As the state moves to reopen a variety of businesses, including restaurants, retail stores, and some personal service establishments, the City and Borough of Juneau wants to hear from and talk to residents.
“We’re just trying to help people, which is what has always been the job, but even more so now,” said Assembly member Greg Smith in a phone interview. “My sense from the Assembly last night is that things moved really quickly. We just need a little time to process if we want to do anything different than the governor’s mandate.”
The state’s mandate allows a clearly delineated set of businesses including restaurants, retail shops, personal services, public and non-public facing businesses, fishing charters, childcare centers, day camps and gyms with outdoor space to reopen.
“The governor has given a small number of businesses the opportunity to reopen,” said City Manager Rorie Watt. “On Monday, the Assembly is going to talk about what they think.”
Friday, some Juneau businesses too advantage of the opportunity.
Assembly member Alicia Hughes-Skandijs was adamant about the need for public input as Juneau considers how to shoot the rapids of easing off COVID-19-based restrictions.
“We’re putting it on people’s radar that we’re discussing it Monday,” Hughes-Skandijs said. “And if you have strong feelings, we’d love to hear from you.”
Jumping the gun?
“I know some of us are concerned about the personal services. Salons, hair, nails,” said Alicia Hughes-Skandijs, a member of the Assembly. “It seems like an unusual candidate to go in Phase 1.”
Hughes-Skandijs said that Dr. Anne Zink, the state’s chief medical officer, had explained the rationale behind reopening a number of personal-service industries such as salons and haircutters, suggesting that professionals with their access to their tools and their training were less likely to spread disease than people getting haircuts or other cosmetic treatments from an unlicensed source.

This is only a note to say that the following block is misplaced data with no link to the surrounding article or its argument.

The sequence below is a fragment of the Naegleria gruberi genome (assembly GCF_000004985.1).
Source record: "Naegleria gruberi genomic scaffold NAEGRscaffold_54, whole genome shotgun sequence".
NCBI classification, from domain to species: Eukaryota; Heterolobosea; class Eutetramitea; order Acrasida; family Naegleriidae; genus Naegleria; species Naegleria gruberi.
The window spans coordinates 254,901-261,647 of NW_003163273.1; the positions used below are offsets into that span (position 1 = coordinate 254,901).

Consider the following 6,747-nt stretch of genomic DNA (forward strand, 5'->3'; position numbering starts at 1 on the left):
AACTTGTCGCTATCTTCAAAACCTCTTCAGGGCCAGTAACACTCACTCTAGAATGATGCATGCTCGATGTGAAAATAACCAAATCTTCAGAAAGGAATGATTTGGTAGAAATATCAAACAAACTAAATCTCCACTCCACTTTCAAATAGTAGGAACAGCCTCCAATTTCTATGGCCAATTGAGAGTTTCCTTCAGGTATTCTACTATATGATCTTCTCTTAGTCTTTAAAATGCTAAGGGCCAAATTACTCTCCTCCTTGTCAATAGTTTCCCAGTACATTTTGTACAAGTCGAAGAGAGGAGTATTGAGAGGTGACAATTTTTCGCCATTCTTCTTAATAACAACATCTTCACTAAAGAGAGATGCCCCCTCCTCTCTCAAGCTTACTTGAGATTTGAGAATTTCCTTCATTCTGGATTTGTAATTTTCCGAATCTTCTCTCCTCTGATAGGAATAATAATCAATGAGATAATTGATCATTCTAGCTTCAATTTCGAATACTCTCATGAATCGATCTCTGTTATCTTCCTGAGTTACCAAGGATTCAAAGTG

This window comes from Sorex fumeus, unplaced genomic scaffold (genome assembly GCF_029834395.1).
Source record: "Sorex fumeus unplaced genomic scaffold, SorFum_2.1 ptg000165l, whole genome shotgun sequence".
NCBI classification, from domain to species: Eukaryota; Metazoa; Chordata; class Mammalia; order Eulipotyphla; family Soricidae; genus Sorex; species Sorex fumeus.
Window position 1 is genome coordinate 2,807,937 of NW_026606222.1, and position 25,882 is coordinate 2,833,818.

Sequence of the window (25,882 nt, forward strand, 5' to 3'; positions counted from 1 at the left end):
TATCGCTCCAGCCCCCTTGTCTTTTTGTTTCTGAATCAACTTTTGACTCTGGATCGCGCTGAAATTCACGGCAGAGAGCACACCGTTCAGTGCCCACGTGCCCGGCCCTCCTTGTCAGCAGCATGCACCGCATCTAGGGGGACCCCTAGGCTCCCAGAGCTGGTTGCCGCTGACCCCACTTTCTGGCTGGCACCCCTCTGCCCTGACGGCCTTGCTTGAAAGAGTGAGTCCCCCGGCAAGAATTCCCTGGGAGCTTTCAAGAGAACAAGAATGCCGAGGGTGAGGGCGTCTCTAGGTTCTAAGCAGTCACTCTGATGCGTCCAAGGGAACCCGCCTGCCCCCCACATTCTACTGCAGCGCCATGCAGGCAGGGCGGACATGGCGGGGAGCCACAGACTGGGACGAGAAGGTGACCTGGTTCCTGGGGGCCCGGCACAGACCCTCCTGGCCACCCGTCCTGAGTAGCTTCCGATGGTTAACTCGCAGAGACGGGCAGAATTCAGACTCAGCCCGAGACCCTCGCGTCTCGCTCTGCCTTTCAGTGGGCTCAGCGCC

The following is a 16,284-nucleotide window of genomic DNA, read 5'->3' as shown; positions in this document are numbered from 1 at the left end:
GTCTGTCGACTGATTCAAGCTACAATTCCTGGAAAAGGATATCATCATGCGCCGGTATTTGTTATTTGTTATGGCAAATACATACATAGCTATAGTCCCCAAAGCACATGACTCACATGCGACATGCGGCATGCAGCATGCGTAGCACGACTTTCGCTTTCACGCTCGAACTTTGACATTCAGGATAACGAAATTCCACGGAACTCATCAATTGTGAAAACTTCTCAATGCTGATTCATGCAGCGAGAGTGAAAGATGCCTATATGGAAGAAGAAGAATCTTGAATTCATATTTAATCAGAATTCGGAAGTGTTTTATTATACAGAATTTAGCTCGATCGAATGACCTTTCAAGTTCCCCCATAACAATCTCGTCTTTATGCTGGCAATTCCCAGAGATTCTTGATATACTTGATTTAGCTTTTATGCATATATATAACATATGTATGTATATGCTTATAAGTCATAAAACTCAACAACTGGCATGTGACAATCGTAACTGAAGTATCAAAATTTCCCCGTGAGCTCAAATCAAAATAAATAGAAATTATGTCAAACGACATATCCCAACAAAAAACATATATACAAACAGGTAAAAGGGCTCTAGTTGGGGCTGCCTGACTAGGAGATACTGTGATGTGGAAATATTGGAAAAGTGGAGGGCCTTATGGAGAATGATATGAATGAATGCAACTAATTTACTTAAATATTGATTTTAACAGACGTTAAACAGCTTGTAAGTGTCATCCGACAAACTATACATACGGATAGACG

“It’s tough. We’re all nervous about it,” Smith said. “It’s uncertain what’s gonna happen with the infection rates. This month we’ve learned a lot about the virus, we’ve got a lot of PPE, the hospital has been built up, testing has ramped up.”
Hughes-Skandijs, Smith and Watt all mentioned gatherings of 20 as being another potential point of concern, but had faith in the state government and would continue to work in partnership with them as best they could.
“Alaska looks so different from community to community, and trying to implement something flat across the state doesn’t make sense,” Hughes-Skandijs said. “We want to work with the governor. We’re in a partnership, not a challenge.”
Even as stores are eased open, people should absolutely continue to follow the best practices to minimize the spread of the infection, Smith said.
“Even if things are starting to open up, realize that there are people at major risk for serious health problems,” Smith said. “Continue to guard those people.”
The quick action of Juneau residents is what saved it from being an epidemic epicenter, Hughes-Skandijs said.
“Don’t lose sight of the fact that our numbers are good because of your actions,” Hughes-Skandijs said. “Wear a mask. This is going to make everything go smoother and faster. Keep social distancing. Keep washing your hands.”
Send them directly to the Assembly here. Boroughassembly@juneau.org
• Contact reporter Michael S. Lockett at 757.621.1197 or firstname.lastname@example.org.